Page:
Groove is in the Heart: Matching Beats Per Minute to Heart Rate
By Rob Mitchum
This is part of our Clarify Data Stories series. Check out the big issues, minus the noise at www.spotify.com/clarify to watch artists take on the issues that matter to them, like Bethany Cosentino of Best Coast below.
The potential beat connection between our heart health and the music we listen to is the subject of much research, with scientists looking at how songs of various tempos can influence exercise, anxiety, post-surgical recovery, and many other outcomes. For this week’s topic of healthcare, we applied some of those studies’ findings to data on the top 10,000 streamed songs on Spotify from May to September 2016, looking for places where American listening behavior overlaps with the science on health and tempo. The results reveal that, consciously or no, the tempo of popular music reflects biological rhythms identified by scientists and important for exercise and relaxation.
Resting heart rate can vary dramatically between individuals, influenced by fitness level, genetics, medications, emotions, even air temperature. Medical resources typically say that 60 to 100 beats per minute is the healthy range for resting heart rate, with athletes sporting lower tempos, and higher rates signaling potential cardiac problems. Maximum heart rate, on the other hand, tends to top out at 200 in young people and decline with age.
Guess what? We have a “preferred tempo.”
Coincidentally or not, most songs also fall somewhere in the span of 60 and 200 beats per minute. However, when you graph the frequency of bpms for the top 10,000 streamed songs, the most common tempos are not in the resting heart rate zone, when you’d expect most people are listening to music, but slightly higher, between 120 to 130 bpm.
The upper end of the “resting” 60 to 100 zone shows a decent spike, particularly in the 90–100 range. But more songs land between 120 and 130 bpm, a range that includes massive 2016 hits such as Calvin Harris and Rihanna’s “This Is What You Came For” (124 bpm), Galantis’ “No Money” (126), Nick Jonas’ “Close” (124), and Lukas Graham’s “7 Years” (120).
It happens that scientists already figured out this sweet spot for beats per minute. A 2002 study found that people have a “preferred tempo” in this same 120 to 130 bpm range, which aligns roughly with average walking speed and even the tempo of crowd applause. A Brazilian project which looked at the history of songs on the Billboard charts and within the Million Song Dataset found a similar clustering of popular music around 120 bpm.
Even more research has looked at the relationship between music and exercise — an obvious link suggested by the number of people wearing earbuds in any given gym. Unsurprisingly, most studies find that people choose to listen to higher tempo music while working out, and prefer higher intensity genres such as hip-hop, rock, and pop.
A playlist for maximum exertion. And Drake, natch.
Taking a cue from the heart rate zones used by fitness trackers and heart rate monitors to guide exercise, we looked for the most popular songs at each tier, from very light activity to maximum exertion. The average 30-year-old male or female has a maximum heart rate of 190 bpm, meaning that the exercise heart rate zones go up from “very light” (95–114), “light” (114–133), “moderate” (133–152), “hard” (152–171), to “maximum” (171–190).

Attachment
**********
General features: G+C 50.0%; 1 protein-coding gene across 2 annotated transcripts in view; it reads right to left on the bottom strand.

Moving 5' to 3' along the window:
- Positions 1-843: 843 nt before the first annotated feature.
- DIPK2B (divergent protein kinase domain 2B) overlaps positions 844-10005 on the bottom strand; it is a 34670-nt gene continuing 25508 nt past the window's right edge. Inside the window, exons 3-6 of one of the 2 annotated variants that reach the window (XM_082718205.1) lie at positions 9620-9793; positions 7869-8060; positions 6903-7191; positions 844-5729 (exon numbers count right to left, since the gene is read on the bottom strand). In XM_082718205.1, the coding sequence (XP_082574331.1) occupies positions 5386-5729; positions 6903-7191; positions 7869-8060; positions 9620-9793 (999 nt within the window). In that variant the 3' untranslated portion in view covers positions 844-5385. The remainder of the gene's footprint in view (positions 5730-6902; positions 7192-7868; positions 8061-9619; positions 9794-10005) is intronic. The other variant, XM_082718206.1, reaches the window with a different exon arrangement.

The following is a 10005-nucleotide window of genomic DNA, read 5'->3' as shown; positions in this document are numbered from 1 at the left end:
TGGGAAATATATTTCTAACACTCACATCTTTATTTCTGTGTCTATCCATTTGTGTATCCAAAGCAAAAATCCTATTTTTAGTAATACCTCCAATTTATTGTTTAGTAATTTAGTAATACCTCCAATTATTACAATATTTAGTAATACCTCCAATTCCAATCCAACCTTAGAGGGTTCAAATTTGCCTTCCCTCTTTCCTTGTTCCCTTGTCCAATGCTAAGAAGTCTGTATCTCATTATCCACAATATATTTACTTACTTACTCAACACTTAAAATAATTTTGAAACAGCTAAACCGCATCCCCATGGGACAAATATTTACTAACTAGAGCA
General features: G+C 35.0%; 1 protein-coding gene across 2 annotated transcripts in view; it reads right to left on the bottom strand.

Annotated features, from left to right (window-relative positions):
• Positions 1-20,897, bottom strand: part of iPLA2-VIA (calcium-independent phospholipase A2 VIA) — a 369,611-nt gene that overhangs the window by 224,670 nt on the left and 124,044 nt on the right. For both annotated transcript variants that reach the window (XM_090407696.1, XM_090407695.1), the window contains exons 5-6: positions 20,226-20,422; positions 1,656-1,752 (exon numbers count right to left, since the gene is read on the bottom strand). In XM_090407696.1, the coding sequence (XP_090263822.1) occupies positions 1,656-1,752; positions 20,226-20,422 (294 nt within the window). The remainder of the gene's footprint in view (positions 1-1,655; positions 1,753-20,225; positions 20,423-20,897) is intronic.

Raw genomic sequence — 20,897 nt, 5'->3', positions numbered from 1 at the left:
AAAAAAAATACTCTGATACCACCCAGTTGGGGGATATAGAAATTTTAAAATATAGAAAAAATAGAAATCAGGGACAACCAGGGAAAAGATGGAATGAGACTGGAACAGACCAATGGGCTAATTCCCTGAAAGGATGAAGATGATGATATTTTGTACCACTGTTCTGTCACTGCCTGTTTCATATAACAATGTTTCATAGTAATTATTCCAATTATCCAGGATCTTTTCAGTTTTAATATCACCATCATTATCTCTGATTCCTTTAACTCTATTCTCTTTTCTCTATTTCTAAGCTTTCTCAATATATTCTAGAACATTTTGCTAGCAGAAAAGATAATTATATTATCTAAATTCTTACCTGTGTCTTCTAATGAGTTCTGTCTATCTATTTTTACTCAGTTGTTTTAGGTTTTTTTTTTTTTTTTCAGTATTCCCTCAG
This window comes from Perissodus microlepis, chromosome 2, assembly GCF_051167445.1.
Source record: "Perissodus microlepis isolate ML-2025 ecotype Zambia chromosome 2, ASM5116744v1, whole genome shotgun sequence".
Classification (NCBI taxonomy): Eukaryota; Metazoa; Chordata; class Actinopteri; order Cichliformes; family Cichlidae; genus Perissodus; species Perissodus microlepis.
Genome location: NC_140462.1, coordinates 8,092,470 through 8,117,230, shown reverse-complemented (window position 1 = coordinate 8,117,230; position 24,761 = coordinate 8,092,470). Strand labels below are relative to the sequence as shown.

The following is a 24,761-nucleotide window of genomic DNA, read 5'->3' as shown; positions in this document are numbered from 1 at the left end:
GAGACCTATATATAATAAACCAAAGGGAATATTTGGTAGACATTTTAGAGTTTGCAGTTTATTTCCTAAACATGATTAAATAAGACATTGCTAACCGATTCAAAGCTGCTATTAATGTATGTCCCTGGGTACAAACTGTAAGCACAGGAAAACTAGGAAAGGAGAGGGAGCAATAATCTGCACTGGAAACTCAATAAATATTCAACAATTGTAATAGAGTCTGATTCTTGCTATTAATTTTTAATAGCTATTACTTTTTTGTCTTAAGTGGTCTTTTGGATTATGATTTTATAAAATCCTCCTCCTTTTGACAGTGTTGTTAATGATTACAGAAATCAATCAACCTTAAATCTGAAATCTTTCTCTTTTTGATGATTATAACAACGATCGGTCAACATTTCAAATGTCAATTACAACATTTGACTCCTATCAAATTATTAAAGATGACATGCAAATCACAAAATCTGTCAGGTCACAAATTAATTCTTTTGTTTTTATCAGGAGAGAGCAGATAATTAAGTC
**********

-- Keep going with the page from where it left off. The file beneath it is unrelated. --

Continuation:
So depending on our generic person’s fitness goals, he/she can warm up to Justin Timberlake’s “Can’t Stop The Feeling” (113 bpm), burn fat to Drake and Rihanna’s “Too Good” (118), improve aerobic fitness with Zara Larsson’s “Never Forget You” (146), boost maximum performance with Kent Jones’ “Don’t Mind” (159), and do a few high-intensity intervals to Alan Walker’s “Sing Me to Sleep” (176).
[You can also build a playlist entirely from Drake songs by consulting this chart.]
You can input your own maximum heart rate here and take a look at the top 20 songs for each exercise zone, customized to your own natural tempo. One such playlist, for an hour-long workout that builds bpm through all five zones then cools down, can be found below.
But the effect of music on heart rate can also go the other way, assisting relaxation and meditation by slowing heart rate. The scientific literature on this relationship is much sparser, and prone to holistic psuedoscience, but at least a couple reliable sources find that slower music (particularly classical music and Indian ragas) is soothing to both heart and mind.
If you’re looking to wind down instead of work up a sweat, this playlist can help, providing a gentle downward slope of tempo from popular songs with bpm below the 50% max heart rate for our hypothetical average person. You can make your own from the top 100 such songs pictured below.
Hits in this mellow range include Mike Perry’s “The Ocean” (90 bpm), Shawn Mendes “Treat You Better” (83), and Twenty One Pilots “Ride” (75), down to slow-motion ballads such as Adele’s “One and Only” (52) and Ruth B’s “Superficial Love” (43.5). You can even take it all the way down to zero beats per minute tracks such as “Sleep Rain” and “Clean White Noise,” but if your heart is particularly good at syncing up with musical tempo…maybe consult your physician first.
Few musicians (LCD Soundsystem aside) would claim to intentionally manipulate tempo specifically to influence a listener’s physiology. But because so many of the activities we like to accompany with music — exercising, relaxing, dancing, walking, doing chores, and so on — are rhythmic in nature, music can’t help but parallel and influence those actions in subliminal ways. When we talk about songs that touch our heart, we may not be far off.